The Nature Reserves of Northern Belize represents an important part of the entire park and protected area system of Belize. A visitor to Northern Belize can experience all the major habitats of the tropics from the coral reefs and mangroves of Bacalar Chico to the lagoons and wetlands of Shipstern to some of the most pristine tropical forests at Rio Bravo Conservation and Management Area. These less visited conservation areas are every bit as rich and diverse as the more popular parks to the south, only less explored and developed.
After Hurricane Janet in 1955 devastated much of the Sarteneja Peninsula, the area's vegetation quickly regenerated and once again turned the area back into one of Belize's richest and ecologically diverse tropical rain forests.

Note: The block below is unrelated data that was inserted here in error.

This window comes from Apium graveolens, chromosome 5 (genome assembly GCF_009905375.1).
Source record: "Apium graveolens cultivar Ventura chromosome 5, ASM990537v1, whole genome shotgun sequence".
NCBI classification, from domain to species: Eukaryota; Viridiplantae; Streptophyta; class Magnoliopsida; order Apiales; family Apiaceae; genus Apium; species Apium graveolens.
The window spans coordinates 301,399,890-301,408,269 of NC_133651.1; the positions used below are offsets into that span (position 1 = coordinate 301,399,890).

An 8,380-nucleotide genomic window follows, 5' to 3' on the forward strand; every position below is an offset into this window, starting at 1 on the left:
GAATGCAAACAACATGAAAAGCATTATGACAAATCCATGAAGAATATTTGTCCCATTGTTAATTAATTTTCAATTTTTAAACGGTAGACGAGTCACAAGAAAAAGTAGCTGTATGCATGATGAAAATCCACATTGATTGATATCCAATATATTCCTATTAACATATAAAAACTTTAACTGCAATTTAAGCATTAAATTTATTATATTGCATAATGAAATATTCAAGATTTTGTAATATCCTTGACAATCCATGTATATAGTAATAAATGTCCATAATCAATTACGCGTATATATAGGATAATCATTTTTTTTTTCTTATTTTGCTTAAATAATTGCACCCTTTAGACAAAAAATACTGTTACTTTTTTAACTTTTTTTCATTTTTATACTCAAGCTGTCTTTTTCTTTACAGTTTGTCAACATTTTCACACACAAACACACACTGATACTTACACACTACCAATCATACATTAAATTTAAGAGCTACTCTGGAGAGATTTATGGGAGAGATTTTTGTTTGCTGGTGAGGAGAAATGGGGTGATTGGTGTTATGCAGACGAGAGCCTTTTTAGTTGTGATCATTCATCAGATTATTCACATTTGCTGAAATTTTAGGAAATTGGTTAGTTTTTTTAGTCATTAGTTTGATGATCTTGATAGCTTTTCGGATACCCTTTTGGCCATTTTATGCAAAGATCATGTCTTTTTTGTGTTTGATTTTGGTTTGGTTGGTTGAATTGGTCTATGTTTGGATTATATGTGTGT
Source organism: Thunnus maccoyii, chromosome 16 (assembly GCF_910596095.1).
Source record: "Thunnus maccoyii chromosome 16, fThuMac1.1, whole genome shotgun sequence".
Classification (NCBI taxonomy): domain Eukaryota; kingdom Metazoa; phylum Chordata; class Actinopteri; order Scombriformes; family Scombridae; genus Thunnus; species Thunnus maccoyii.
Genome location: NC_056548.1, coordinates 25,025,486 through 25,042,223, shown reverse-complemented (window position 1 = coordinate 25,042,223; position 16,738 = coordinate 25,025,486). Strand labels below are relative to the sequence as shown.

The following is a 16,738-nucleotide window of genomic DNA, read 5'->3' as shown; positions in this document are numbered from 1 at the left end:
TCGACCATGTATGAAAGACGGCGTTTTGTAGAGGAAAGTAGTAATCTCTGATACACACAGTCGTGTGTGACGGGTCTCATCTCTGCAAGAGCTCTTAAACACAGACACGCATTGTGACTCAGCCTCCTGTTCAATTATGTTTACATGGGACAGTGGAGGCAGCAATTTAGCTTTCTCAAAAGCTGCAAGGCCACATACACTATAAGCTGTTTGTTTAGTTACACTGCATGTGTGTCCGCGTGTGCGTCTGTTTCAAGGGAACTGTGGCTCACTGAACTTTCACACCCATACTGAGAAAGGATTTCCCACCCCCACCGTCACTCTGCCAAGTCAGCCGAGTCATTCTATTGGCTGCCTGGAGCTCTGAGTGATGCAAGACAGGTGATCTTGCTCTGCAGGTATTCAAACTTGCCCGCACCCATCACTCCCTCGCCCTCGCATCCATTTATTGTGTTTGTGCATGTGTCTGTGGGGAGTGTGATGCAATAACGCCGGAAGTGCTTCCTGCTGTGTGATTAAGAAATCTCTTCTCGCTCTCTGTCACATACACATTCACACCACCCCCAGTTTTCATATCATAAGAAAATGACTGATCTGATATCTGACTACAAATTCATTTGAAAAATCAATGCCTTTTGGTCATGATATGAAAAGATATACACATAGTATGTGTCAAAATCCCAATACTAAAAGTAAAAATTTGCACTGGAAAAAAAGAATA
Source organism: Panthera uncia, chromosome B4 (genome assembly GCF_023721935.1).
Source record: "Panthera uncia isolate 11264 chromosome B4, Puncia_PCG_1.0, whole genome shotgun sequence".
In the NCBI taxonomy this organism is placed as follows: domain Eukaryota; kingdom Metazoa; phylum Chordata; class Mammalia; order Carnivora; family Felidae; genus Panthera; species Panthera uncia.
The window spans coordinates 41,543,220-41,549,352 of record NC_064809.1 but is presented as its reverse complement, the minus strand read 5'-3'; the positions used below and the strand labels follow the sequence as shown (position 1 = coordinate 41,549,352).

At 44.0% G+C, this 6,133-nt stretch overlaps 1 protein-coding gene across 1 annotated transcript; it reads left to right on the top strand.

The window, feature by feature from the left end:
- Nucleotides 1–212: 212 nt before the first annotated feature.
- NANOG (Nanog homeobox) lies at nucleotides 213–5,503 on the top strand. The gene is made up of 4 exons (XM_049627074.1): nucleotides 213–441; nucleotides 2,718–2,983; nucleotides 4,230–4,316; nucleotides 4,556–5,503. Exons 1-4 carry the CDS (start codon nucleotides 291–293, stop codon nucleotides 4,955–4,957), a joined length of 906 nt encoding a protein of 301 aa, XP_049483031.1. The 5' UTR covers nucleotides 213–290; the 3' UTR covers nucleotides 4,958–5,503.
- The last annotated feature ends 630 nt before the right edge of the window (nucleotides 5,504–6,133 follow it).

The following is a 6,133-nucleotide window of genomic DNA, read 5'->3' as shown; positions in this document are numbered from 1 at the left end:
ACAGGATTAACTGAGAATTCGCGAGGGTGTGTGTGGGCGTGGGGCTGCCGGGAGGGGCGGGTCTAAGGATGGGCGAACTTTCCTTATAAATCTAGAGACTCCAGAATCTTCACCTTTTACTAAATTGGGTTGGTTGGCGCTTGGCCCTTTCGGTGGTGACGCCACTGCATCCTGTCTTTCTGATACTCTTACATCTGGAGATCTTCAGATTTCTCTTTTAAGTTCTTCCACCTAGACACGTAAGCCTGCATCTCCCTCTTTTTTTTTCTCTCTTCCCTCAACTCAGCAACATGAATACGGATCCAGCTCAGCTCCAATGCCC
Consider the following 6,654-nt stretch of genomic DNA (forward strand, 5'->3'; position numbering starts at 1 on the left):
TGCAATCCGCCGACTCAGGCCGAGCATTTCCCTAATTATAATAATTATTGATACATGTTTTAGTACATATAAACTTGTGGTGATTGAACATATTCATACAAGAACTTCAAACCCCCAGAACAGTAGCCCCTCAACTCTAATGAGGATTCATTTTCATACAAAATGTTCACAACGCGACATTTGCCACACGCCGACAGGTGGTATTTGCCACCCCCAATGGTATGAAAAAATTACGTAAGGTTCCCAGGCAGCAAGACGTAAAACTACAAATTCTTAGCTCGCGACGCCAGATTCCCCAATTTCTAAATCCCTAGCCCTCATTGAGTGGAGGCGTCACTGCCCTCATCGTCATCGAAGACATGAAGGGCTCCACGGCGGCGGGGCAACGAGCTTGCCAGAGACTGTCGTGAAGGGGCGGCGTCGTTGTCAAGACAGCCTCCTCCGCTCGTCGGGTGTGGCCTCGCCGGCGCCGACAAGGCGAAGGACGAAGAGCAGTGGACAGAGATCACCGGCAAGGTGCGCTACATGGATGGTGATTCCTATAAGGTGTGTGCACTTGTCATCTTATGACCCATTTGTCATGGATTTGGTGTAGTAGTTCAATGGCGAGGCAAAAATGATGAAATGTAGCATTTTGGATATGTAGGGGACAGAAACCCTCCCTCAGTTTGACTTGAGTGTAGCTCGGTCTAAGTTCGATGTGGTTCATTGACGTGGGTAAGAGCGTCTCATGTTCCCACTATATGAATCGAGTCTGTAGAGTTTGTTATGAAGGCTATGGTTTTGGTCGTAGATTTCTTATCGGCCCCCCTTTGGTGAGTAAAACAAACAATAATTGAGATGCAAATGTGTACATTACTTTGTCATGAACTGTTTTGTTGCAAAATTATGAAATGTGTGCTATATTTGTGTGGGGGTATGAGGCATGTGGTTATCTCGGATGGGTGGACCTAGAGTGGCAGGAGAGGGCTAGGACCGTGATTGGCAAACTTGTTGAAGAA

Compared with other reserves in Belize, the terrestrial and marine reserve of Bacalar Chico has only just begun a legacy of conservation. The park officially opened August 23, 1996, after village leaders in Sarteneja began lobbying for a reserve in an area accessible to them and a site visit by NYZS and ITCF in 1991 established the conservation value of the area.
Thanks to the foresight and management of the Programme for Belize, the Rio Bravo Conservation and Management Area, a 250,000-acre tract of subtropical broadleaf forest, has become a national example of sustained forestry development and conservation.
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